•                     Subclass: Pleosporomycetidae
  •                         Order: Pleosporales
  •                             Family: Pleosporaceae
  •                                 Genus: Phoma
  •                                     Species: Phoma tracheiphila

Notes on Taxonomy and Nomenclature

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Originally described as Deuterophoma tracheiphila by Petri (1929; 1930), this fungus was transferred to the genus Phoma (Ciccarone and Russo, 1969). It is currently considered a member of the Phoma subgenus Plenodomus due to the presence of thick-walled cells of scleroplectenchyma tissue in the pycnidia (Boerema et al., 1994). Many species in this subgenus have Leptosphaeria teleomorphs and/or Phialophora synanamorphs (Boerema et al., 2004). Molecular phylogenetic studies have supported the status of P. tracheiphila in Phoma and shown a relationship to some Leptosphaeria species (Balmas et al., 2005). The production of conidia on “free” hyphae outside of pycnidia has been described as Acremonium-like (Petri, 1929), as Cephalosporium to Cadophora–like (Goidanich and Ruggieri, 1947) and as a Phialophora sp. (Boerema et al., 2004).

Description

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Mature pycnidia black, 60-165 x 45-140 µm, ostiolate, neck distinct, protruding into host epidermis, to 250 µm long. Conidia minute, unicellular, hyaline, 2-4 x 0.5-1.5 µm produced by phialides lining cavity, extruded through ostiole in whitish cirrhi. Single phialides 12-30 x 3-6 µm also borne on hyphae growing on exposed wood surfaces, wounded plant tissues and within host xylem elements. Conidia larger, hyaline, unicellular, straight or curved, with rounded apices, 3-8 x 1.5-3.0 µm. Blastoconidia (sensu Goidanich et al., 1948) ovoid to subpyriform, 15-17 x 7-9 µm, produced inside the xylem vessel of host and in agar culture. No teleomorph is known. For more information see: Petri (1930); Graniti (1955); Ciccarone (1971); Punithalingam and Holliday (1973); and Boerema et al. (1994).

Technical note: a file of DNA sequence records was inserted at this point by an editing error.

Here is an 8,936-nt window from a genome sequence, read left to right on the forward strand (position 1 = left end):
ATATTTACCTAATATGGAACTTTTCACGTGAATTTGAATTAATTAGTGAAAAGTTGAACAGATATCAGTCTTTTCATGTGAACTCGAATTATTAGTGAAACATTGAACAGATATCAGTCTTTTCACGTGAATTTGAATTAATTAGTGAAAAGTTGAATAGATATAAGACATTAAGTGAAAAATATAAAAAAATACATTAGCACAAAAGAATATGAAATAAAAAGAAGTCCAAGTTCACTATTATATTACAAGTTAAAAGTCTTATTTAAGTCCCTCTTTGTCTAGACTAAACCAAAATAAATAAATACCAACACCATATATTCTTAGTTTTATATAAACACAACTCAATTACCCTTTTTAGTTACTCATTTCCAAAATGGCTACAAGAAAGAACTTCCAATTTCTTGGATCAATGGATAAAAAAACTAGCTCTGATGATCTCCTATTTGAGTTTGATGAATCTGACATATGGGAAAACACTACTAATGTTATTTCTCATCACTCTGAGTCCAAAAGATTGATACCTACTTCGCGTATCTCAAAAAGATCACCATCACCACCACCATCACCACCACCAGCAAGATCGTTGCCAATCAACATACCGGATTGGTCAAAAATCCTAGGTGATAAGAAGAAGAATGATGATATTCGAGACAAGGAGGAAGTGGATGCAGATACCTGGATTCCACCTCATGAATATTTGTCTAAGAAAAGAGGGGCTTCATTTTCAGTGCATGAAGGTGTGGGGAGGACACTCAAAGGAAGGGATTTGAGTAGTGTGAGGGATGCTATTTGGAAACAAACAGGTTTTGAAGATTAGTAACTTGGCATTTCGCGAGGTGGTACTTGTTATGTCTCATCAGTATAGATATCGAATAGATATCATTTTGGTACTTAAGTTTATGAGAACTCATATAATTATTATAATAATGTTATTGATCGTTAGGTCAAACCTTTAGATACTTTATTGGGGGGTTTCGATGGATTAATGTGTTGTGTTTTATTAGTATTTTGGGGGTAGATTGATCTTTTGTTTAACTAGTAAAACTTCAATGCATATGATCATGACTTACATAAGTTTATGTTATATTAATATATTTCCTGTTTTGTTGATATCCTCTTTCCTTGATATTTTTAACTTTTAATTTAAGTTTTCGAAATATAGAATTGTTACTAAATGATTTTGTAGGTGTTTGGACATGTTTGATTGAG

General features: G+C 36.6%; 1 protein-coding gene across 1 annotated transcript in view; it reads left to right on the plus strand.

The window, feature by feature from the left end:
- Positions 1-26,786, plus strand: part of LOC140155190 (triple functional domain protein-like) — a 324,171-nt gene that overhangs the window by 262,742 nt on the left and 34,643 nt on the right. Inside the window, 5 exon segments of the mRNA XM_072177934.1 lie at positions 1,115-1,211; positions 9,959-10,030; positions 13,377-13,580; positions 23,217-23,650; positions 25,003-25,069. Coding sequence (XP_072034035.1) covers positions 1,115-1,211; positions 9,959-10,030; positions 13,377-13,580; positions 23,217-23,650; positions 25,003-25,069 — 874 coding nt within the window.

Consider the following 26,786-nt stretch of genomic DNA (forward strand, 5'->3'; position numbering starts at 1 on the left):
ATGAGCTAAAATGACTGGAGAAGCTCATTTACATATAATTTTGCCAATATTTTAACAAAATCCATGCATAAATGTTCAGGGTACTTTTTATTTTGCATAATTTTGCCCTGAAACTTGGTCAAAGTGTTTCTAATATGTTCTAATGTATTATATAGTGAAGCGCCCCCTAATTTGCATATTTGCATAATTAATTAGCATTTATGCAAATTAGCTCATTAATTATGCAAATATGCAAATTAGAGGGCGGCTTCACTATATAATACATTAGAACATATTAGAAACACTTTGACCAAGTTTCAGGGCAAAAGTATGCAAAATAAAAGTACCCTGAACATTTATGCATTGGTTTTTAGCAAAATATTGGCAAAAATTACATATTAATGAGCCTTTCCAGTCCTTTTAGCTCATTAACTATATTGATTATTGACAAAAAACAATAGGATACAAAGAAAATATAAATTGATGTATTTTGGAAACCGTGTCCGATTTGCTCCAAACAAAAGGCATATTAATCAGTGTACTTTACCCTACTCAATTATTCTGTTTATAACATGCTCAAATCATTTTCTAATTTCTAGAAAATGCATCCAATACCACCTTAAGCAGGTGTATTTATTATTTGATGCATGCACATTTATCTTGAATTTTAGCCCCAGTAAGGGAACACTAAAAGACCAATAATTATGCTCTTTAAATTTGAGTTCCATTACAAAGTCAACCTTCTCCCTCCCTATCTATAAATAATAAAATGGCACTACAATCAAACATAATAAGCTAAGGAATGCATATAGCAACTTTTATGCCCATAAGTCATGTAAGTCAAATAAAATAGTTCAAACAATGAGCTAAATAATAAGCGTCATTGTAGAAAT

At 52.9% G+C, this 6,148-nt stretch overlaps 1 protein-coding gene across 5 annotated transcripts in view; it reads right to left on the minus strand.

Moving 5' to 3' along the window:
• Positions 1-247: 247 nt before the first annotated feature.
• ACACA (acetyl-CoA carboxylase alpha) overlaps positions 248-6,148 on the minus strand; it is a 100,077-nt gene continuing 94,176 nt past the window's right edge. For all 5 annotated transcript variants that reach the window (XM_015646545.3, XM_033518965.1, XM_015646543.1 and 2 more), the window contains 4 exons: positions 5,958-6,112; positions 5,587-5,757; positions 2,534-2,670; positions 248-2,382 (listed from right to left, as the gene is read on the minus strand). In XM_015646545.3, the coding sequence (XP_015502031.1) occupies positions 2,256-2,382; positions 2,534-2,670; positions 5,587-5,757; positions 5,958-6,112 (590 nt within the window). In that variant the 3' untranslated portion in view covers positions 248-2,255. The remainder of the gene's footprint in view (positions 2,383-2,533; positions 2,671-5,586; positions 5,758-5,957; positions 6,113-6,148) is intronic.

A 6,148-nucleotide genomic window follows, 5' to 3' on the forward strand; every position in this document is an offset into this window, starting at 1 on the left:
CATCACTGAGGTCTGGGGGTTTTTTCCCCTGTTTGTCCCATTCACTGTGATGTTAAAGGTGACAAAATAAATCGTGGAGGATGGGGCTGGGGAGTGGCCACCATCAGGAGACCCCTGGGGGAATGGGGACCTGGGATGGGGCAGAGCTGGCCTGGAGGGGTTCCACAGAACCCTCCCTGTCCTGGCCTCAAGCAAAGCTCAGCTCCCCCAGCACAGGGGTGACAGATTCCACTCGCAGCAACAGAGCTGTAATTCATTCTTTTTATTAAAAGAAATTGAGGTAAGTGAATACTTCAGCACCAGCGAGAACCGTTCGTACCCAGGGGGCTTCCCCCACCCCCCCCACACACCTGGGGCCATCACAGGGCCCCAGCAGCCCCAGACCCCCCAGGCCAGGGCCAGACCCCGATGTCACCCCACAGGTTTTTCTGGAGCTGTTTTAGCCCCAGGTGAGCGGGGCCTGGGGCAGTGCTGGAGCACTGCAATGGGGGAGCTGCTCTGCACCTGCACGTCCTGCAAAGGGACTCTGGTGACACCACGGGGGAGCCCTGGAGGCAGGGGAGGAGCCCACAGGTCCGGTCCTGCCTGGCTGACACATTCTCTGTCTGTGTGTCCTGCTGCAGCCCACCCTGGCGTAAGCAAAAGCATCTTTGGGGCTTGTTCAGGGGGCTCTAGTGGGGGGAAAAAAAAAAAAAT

Distribution

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P. tracheiphila occurs in most citrus-growing countries of the Mediterranean and Black Sea basins (CABI/EPPO, 2004), but has not been reported from Spain, Portugal or Morocco (Duran-Vila and Moreno, 2000; Licciardello et al., 2006; Migheli et al., 2009). In Turkey, it was restricted to a certain area when discovered in 1933, but spread later with the expansion of citrus plantations (Tuzcu et al., 1989).
 
The presence of P. tracheiphila in Colombia, Uganda and Queensland, Australia has been reported, but these identifications are considered doubtful and the records are excluded from the distribution mapped by CABI/EPPO (2004). See also Migheli et al. (2009).

Distribution Table

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The distribution in this summary table is based on all the information available. When several references are cited, they may give conflicting information on the status. Further details may be available for individual references in the Distribution Table Details section which can be selected by going to Generate Report.